I have variously spent parts of my life chasing cash, prestige, experience. I have come up with ideas of what life is for, and clung to them, perhaps because it is to frightening to admit that I just don’t know. Why was I born? Why will I die? What am I for? Many times in my life, I’ve run from these questions.
Yet without looking at these questions, how can we feel like full human beings? How can we feel meaningful? If we close the big questions down, how can we feel like our lives have as much purpose as they might have?
If I at least admit that these questions exist, instead of trying to push them away, maybe I can take less seriously my want for more things, more stuff. Maybe I can put down the need to work for a bigger job without really knowing what having a bigger job will really mean.
Maybe I can allow myself to deviate from the standard life approaches towards a path that is more authentic to me and more helpful to the world. Maybe I can see that satiating my many desires may not be the real purpose of my life.
If I can see that, maybe I can find a path towards service and meaning. Maybe I may not need to take from the planet what it cannot sustainably give me. Maybe I can work with my companions towards a better world.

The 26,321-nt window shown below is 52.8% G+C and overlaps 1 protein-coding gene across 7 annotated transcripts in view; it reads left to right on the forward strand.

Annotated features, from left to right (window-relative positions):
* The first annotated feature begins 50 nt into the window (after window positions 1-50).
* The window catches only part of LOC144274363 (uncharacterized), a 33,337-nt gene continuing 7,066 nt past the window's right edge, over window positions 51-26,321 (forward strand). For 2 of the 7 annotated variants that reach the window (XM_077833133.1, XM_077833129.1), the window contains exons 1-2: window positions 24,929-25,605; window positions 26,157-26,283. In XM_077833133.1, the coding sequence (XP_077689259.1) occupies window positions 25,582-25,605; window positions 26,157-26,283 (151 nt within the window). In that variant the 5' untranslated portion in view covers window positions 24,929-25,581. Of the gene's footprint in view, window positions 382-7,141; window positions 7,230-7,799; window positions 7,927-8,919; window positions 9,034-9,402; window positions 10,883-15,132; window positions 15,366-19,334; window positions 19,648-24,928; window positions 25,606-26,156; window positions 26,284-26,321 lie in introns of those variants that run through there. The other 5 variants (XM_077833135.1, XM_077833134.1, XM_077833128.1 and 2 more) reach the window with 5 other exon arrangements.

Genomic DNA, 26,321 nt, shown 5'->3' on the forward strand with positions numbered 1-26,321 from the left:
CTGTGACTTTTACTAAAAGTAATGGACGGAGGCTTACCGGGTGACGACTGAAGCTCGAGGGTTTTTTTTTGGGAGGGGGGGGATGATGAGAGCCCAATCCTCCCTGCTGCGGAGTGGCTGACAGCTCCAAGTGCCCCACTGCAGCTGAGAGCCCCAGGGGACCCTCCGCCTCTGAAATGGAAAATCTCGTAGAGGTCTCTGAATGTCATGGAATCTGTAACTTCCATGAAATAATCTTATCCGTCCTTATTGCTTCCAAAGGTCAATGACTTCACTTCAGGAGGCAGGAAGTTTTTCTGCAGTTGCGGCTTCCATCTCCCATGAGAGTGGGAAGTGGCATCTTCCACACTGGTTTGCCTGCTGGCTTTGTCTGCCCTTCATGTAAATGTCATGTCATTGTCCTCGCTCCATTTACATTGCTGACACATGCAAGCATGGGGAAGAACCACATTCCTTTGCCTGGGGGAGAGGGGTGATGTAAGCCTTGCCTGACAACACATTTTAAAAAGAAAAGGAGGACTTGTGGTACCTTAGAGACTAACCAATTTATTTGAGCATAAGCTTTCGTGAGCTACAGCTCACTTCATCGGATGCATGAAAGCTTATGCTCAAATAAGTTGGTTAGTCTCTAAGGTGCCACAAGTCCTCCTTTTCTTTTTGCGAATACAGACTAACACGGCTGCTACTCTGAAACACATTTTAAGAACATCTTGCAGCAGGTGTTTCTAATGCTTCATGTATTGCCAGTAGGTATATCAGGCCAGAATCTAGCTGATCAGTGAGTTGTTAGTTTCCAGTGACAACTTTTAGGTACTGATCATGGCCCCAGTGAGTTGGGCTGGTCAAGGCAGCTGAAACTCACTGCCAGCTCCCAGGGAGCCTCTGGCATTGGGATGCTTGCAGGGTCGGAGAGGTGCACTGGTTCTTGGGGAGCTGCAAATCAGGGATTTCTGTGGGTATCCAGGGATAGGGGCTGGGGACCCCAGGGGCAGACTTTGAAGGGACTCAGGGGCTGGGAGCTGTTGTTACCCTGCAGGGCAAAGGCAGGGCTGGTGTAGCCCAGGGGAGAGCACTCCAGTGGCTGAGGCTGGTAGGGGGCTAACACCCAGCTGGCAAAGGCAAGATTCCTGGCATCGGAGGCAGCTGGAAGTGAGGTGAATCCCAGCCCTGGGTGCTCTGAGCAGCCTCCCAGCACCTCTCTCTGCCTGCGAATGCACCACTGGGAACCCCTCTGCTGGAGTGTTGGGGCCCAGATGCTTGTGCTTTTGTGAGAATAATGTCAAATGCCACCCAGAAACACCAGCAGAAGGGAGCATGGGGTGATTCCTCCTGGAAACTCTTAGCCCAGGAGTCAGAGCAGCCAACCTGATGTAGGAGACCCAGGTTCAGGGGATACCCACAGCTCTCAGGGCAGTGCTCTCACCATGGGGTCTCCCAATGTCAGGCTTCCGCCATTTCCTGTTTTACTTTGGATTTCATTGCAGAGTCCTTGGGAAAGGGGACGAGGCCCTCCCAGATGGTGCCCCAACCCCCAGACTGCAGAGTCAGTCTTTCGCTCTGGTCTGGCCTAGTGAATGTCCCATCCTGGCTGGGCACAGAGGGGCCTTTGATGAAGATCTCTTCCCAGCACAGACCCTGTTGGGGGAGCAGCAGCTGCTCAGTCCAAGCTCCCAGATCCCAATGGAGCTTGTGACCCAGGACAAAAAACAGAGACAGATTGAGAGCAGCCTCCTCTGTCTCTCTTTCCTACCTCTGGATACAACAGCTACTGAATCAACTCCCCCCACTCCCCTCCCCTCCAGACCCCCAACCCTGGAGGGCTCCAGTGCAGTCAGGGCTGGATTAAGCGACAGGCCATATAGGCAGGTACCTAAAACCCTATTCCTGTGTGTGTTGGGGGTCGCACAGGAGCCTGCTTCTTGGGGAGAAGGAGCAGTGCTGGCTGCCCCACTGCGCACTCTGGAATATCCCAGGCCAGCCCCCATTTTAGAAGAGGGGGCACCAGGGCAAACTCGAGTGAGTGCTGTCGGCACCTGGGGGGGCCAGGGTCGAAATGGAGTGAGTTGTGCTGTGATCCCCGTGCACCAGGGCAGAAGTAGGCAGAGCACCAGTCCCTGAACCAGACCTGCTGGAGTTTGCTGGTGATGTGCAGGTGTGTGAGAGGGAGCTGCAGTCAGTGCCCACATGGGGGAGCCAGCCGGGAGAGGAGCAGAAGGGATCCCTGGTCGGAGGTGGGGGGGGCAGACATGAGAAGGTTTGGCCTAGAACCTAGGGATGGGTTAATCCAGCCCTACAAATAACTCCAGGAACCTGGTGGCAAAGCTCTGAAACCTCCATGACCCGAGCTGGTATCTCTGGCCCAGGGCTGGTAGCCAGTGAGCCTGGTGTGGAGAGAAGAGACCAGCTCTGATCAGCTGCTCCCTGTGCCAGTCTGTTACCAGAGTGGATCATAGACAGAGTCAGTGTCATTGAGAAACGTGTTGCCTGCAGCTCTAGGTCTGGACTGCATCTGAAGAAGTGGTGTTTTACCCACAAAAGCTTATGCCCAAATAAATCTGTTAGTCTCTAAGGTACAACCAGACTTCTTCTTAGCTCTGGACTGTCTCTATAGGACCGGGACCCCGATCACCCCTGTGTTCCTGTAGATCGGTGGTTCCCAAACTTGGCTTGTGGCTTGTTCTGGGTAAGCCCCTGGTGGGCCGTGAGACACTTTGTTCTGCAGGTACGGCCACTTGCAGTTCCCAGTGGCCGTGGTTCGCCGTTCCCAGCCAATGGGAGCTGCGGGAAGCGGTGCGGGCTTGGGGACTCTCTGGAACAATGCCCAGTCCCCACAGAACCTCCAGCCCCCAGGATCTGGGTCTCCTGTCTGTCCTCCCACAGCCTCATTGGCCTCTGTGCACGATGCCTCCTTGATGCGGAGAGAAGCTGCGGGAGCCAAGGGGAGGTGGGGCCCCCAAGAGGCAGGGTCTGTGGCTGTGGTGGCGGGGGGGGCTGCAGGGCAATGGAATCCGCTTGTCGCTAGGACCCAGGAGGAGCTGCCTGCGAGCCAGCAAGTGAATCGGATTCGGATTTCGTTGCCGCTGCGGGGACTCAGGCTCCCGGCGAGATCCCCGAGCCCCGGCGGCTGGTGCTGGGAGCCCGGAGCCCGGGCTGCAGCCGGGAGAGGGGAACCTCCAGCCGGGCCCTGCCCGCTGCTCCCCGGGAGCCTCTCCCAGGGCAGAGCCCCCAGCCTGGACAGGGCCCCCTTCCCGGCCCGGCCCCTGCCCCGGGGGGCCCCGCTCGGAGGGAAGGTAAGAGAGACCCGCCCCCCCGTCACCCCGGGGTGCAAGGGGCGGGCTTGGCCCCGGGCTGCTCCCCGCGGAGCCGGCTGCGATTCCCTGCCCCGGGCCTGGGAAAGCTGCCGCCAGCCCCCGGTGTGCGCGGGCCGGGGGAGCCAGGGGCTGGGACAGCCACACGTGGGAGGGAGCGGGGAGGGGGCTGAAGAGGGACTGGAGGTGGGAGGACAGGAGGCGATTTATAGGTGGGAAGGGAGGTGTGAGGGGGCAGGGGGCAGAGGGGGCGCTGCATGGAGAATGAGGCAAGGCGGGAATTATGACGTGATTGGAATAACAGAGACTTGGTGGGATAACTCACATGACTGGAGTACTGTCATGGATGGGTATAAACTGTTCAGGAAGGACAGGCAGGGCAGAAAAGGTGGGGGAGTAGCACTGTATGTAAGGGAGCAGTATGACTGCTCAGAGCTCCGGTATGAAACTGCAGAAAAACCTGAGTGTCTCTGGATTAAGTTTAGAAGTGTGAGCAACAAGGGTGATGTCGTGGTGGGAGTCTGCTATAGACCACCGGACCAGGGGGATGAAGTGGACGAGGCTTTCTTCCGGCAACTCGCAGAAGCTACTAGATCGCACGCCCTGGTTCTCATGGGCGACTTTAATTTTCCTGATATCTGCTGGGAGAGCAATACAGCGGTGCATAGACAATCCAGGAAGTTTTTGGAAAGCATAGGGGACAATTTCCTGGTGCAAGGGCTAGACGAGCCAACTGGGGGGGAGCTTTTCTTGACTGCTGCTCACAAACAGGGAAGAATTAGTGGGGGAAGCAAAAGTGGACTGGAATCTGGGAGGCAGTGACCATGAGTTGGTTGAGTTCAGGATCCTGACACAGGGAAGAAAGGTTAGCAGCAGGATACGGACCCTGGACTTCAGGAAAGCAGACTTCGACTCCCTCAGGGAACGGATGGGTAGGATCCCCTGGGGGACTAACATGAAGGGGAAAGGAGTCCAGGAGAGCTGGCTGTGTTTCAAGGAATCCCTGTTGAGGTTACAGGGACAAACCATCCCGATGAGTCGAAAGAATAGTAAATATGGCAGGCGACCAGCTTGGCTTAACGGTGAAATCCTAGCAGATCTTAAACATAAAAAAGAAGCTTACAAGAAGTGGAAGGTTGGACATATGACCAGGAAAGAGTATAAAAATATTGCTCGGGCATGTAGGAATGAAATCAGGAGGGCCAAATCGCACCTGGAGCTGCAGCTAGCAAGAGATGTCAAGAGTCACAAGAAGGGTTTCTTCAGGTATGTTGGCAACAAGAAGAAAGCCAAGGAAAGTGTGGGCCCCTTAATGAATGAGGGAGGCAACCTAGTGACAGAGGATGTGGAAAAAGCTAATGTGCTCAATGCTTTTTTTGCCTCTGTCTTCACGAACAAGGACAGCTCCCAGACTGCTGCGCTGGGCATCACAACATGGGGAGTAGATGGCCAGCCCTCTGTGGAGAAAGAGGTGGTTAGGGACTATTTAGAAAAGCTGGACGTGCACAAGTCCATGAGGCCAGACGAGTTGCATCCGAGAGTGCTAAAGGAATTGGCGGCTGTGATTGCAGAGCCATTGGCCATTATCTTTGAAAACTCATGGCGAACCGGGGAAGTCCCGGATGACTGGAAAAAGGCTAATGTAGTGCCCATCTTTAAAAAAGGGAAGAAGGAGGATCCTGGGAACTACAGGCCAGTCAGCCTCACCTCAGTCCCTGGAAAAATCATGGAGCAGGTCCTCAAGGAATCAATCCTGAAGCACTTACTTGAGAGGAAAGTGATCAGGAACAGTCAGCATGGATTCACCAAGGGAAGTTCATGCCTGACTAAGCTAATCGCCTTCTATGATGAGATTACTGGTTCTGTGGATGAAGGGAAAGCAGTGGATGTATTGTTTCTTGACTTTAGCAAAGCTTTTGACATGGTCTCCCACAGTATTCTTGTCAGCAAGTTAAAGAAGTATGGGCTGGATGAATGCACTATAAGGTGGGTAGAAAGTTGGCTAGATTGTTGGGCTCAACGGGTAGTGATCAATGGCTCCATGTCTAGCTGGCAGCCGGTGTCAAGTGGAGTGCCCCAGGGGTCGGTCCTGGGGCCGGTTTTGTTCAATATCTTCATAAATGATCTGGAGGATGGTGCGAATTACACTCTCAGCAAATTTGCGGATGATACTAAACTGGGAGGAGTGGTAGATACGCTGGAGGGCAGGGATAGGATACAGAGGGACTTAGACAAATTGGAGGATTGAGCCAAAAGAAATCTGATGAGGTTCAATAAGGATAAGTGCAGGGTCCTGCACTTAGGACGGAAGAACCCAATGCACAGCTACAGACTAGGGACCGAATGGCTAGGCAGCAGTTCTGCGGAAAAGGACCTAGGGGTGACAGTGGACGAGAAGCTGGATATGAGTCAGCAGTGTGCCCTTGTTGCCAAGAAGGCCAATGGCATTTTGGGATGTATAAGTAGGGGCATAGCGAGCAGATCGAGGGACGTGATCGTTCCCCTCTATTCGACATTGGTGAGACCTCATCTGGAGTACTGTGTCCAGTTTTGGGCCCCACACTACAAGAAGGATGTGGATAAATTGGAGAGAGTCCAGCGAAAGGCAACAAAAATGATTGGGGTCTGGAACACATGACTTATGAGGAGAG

Maybe, too, I can see that we’re all in this same boat–not knowing where we’ve come from and where we’re going. That is part of being fully human.
Embracing my humanity might make me feel a little more compassion for you and your plight, and maybe then, too, I might feel a little responsibility for you, since you are probably just about as lost as I am. Perhaps, I might conclude, that whatever this thing called life is, the best thing to do with it is to help each other get through it.
Which leads me to an ancient Zen poem called The Human Route:
Coming empty-handed, going empty-handed–that is human.
When you are born, where do you come from?
When you die, where do you go?
Life is like a floating cloud which appears.
Death is like a floating cloud which disappears.
The floating cloud itself originally does not exist.
Life and death, coming and going, are also like that.
But there is one thing which always remains clear.
It is pure and clear, not depending on life and death.
Then what is the one pure and clear thing?
If you don’t know the answer to that question, then you have actually grasped the purpose of this poem. Its job is to help you not know. Because when our thinking about what our lives are for comes to a standstill, then some intuition from a deeper part of ourselves can guide us. That is called intuitive action.
If you don’t know the meaning of your life, embrace it. Do not push that not knowing away. In fact, let yourself not know in every moment of every day. Trust that there is something deeper in you than your ability to figure things out. Then, without judging, allow your right life to appear.
(photo via healthylifestylesliving.com)